At one point in his abbreviated college football career, now former-University of Northern Iowa defensive end Elerson Smith thought he had the world of football in the palm of his hand.
His college defensive line coach, former NFL outside linebacker Bryce Paup—yes, the 1995 NFL Defensive Player of the Year, four-time Pro Bowler, and first-team All-Pro—didn’t quite agree.
“You watch his high school film, and he had a great explosion off the ball. He would just beat people cause he was so fast,” Paup told Giants Country by phone. “There was athleticism, and you can’t coach that, but there wasn't a lot of technique there.
It wasn’t that Smith, who had worked to transform his body from being a rail-thin 6-foot-7,190-pounder to more along the lines of what a future NL defensive lineman should look like, wasn’t talented.
Paup, who transformed himself from a sixth-round draft pick out of Northern Iowa into an unstoppable defensive force in his prime, saw Smith headed down a rabbit hole that he had seen too many NFL players fall into, never to be heard from again.
“We knew he had potential, but there's a lot of people that have potential, but never reached their full potential,” Paup said.
“Why? Because they can't put it all together. This game is more than just athleticism. It's the ability to work hard to study, to do the right things at the right time to treat people right, to keep your nose clean all the time, and to be able to handle the mental stress that comes with it.”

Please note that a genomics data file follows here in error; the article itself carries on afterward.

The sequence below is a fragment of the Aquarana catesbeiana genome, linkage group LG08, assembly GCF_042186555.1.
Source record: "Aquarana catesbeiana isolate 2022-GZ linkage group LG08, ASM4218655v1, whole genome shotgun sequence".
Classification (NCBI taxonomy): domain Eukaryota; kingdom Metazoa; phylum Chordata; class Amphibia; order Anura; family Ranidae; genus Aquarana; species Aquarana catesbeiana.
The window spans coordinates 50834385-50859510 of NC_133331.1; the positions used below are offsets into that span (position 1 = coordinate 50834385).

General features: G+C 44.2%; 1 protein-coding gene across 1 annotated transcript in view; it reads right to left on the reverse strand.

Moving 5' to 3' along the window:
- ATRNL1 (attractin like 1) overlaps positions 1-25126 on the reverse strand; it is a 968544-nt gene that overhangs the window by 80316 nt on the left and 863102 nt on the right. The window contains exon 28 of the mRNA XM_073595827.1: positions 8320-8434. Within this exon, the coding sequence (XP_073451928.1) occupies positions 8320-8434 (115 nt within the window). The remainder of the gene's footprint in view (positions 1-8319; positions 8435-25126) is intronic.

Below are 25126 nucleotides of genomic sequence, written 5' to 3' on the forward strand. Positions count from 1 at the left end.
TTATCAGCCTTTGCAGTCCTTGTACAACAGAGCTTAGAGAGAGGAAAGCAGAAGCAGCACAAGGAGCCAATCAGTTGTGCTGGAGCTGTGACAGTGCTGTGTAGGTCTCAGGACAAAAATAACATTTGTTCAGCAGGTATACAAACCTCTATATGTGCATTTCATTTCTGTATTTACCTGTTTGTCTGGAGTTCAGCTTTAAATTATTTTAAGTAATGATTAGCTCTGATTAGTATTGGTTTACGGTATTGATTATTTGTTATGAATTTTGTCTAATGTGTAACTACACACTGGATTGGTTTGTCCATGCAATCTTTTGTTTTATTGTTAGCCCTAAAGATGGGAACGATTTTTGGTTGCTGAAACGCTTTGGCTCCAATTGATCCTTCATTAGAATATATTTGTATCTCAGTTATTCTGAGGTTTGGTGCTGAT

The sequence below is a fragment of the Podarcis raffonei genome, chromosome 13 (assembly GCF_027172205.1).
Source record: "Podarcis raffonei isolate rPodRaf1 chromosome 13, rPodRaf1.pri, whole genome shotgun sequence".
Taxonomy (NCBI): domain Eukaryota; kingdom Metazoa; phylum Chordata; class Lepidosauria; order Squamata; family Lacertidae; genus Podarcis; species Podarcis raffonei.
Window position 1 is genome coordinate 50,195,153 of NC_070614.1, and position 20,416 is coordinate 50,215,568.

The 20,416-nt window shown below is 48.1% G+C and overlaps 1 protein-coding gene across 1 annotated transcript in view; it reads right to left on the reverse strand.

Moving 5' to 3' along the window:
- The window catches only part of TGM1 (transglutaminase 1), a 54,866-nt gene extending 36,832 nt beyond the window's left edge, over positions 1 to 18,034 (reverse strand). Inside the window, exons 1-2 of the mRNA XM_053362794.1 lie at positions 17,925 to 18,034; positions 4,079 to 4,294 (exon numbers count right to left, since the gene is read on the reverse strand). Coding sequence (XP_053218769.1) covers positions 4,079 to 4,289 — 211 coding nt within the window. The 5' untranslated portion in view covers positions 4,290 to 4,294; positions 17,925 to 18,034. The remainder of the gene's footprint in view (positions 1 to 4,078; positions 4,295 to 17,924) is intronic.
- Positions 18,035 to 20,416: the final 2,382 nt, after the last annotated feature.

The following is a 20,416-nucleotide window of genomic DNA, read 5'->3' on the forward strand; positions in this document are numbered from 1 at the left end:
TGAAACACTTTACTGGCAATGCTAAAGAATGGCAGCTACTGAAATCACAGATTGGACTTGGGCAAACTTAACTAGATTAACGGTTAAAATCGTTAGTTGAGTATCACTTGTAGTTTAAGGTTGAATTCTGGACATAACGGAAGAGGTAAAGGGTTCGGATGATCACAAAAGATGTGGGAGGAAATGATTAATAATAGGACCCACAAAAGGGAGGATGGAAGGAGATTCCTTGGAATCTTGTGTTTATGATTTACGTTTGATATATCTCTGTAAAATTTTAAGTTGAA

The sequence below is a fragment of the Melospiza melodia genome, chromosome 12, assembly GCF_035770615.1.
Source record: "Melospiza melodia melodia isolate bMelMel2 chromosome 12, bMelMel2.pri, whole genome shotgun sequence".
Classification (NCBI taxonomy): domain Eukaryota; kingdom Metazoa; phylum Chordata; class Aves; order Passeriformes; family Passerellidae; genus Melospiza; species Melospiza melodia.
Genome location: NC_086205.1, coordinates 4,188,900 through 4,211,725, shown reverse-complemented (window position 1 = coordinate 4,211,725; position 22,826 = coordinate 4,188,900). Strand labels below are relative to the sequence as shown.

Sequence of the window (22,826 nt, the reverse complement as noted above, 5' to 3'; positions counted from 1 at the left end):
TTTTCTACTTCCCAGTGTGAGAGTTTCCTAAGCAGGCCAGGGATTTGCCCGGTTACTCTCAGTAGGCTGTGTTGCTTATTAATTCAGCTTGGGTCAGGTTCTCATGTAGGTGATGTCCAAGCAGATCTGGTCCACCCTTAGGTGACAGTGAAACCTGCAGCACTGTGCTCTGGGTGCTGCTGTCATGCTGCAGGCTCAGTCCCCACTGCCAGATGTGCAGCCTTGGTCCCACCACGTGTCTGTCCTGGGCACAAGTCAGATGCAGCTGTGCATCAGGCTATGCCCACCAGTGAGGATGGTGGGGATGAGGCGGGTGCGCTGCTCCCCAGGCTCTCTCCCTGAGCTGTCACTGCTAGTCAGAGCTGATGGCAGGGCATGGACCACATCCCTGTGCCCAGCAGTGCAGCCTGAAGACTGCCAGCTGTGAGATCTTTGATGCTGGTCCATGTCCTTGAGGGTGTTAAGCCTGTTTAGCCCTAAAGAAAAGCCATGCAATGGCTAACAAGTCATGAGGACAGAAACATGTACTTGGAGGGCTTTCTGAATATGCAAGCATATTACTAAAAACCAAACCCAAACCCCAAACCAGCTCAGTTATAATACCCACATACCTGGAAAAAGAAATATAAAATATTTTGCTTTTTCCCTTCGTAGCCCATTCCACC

Smith, according to Paup, aspired to become good enough to not only make it to the NFL but develop into the next great hidden gem.
The problem, though, is that Smith didn’t initially possess the mindset to make it happen in that while he wanted to be great, he didn’t necessarily do all the things that he needed to make it happen.
“We had to get Elerson out of that mindset because he didn’t know how to, for example, study film,” Paup said. “He thought he could go out and just beat people on talent. Yes, you can, but you're never going to last.”
Paup recalled how it took not one but two incidents during the 2018 season before Smith finally realized that if he was ever going to reach his dreams, he needed to be a lot more proactive.
The first incident came before the Panthers’ third game of the season, against Hampton.
“It’s Thursday, and it’s a script day, and he goes out there and makes the same mistake, like three times,” Paup recalled. So I pull him off to the side, and I’m like, ‘You haven’t studied any film this week, have you?’ He dropped his eyes. So he only got a few snaps that game because it’s my job to put somebody out there that’s going to win 85-90% of the time, and I couldn’t trust him or his preparation that week to do that.”